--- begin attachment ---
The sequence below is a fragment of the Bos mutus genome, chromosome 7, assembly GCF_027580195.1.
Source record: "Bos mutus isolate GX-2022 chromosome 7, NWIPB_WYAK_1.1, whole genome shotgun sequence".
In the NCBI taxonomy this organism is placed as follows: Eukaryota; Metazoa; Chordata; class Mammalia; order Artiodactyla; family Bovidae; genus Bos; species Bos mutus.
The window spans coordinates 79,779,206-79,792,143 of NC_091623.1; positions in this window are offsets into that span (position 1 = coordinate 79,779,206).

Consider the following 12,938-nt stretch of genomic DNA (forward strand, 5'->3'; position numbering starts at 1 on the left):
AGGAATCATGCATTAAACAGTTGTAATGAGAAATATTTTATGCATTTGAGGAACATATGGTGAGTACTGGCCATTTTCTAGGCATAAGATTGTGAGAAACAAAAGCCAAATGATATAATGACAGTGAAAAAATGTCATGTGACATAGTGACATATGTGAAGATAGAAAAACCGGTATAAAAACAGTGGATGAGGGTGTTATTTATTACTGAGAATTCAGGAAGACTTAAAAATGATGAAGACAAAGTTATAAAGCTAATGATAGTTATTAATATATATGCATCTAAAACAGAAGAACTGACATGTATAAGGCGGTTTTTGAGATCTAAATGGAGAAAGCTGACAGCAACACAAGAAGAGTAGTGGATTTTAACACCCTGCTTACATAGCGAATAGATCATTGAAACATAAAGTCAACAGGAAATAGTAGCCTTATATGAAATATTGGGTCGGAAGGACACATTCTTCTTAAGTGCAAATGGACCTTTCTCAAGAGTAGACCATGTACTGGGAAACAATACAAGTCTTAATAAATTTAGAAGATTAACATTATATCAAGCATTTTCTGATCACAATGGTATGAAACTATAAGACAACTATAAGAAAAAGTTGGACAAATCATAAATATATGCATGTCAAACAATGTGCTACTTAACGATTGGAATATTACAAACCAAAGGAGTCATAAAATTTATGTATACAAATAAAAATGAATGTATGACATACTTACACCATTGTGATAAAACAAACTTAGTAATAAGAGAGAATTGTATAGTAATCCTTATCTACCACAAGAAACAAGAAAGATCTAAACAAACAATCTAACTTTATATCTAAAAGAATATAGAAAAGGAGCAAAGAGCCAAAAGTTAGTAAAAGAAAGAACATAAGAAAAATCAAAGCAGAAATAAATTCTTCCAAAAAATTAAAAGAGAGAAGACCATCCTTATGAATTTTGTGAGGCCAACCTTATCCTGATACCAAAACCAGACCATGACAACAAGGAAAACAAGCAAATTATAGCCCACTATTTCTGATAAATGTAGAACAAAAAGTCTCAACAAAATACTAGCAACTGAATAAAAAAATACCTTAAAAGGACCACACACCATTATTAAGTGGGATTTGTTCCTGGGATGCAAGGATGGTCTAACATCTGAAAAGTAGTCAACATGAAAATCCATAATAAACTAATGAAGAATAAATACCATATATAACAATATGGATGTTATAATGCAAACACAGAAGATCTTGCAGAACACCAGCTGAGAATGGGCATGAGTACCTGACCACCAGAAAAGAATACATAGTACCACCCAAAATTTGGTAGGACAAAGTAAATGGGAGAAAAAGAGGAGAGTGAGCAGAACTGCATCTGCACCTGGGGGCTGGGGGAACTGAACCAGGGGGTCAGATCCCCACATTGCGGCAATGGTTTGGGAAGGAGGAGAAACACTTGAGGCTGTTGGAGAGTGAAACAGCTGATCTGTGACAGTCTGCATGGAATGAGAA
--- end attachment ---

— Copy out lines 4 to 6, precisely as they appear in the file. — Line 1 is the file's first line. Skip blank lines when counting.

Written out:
The window spans coordinates 79,779,206-79,792,143 of NC_091623.1; positions in this window are offsets into that span (position 1 = coordinate 79,779,206).

Consider the following 12,938-nt stretch of genomic DNA (forward strand, 5'->3'; position numbering starts at 1 on the left):
AGGAATCATGCATTAAACAGTTGTAATGAGAAATATTTTATGCATTTGAGGAACATATGGTGAGTACTGGCCATTTTCTAGGCATAAGATTGTGAGAAACAAAAGCCAAATGATATAATGACAGTGAAAAAATGTCATGTGACATAGTGACATATGTGAAGATAGAAAAACCGGTATAAAAACAGTGGATGAGGGTGTTATTTATTACTGAGAATTCAGGAAGACTTAAAAATGATGAAGACAAAGTTATAAAGCTAATGATAGTTATTAATATATATGCATCTAAAACAGAAGAACTGACATGTATAAGGCGGTTTTTGAGATCTAAATGGAGAAAGCTGACAGCAACACAAGAAGAGTAGTGGATTTTAACACCCTGCTTACATAGCGAATAGATCATTGAAACATAAAGTCAACAGGAAATAGTAGCCTTATATGAAATATTGGGTCGGAAGGACACATTCTTCTTAAGTGCAAATGGACCTTTCTCAAGAGTAGACCATGTACTGGGAAACAATACAAGTCTTAATAAATTTAGAAGATTAACATTATATCAAGCATTTTCTGATCACAATGGTATGAAACTATAAGACAACTATAAGAAAAAGTTGGACAAATCATAAATATATGCATGTCAAACAATGTGCTACTTAACGATTGGAATATTACAAACCAAAGGAGTCATAAAATTTATGTATACAAATAAAAATGAATGTATGACATACTTACACCATTGTGATAAAACAAACTTAGTAATAAGAGAGAATTGTATAGTAATCCTTATCTACCACAAGAAACAAGAAAGATCTAAACAAACAATCTAACTTTATATCTAAAAGAATATAGAAAAGGAGCAAAGAGCCAAAAGTTAGTAAAAGAAAGAACATAAGAAAAATCAAAGCAGAAATAAATTCTTCCAAAAAATTAAAAGAGAGAAGACCATCCTTATGAATTTTGTGAGGCCAACCTTATCCTGATACCAAAACCAGACCATGACAACAAGGAAAACAAGCAAATTATAGCCCACTATTTCTGATAAATGTAGAACAAAAAGTCTCAACAAAATACTAGCAACTGAATAAAAAAATACCTTAAAAGGACCACACACCATTATTAAGTGGGATTTGTTCCTGGGATGCAAGGATGGTCTAACATCTGAAAAGTAGTCAACATGAAAATCCATAATAAACTAATGAAGAATAAATACCATATATAACAATATGGATGTTATAATGCAAACACAGAAGATCTTGCAGAACACCAGCTGAGAATGGGCATGAGTACCTGACCACCAGAAAAGAATACATAGTACCACCCAAAATTTGGTAGGACAAAGTAAATGGGAGAAAAAGAGGAGAGTGAGCAGAACTGCATCTGCACCTGGGGGCTGGGGGAACTGAACCAGGGGGTCAGATCCCCACATTGCGGCAATGGTTTGGGAAGGAGGAGAAACACTTGAGGCTGTTGGAGAGTGAAACAGCTGATCTGTGACAGTCTGCATGGAATGAGAA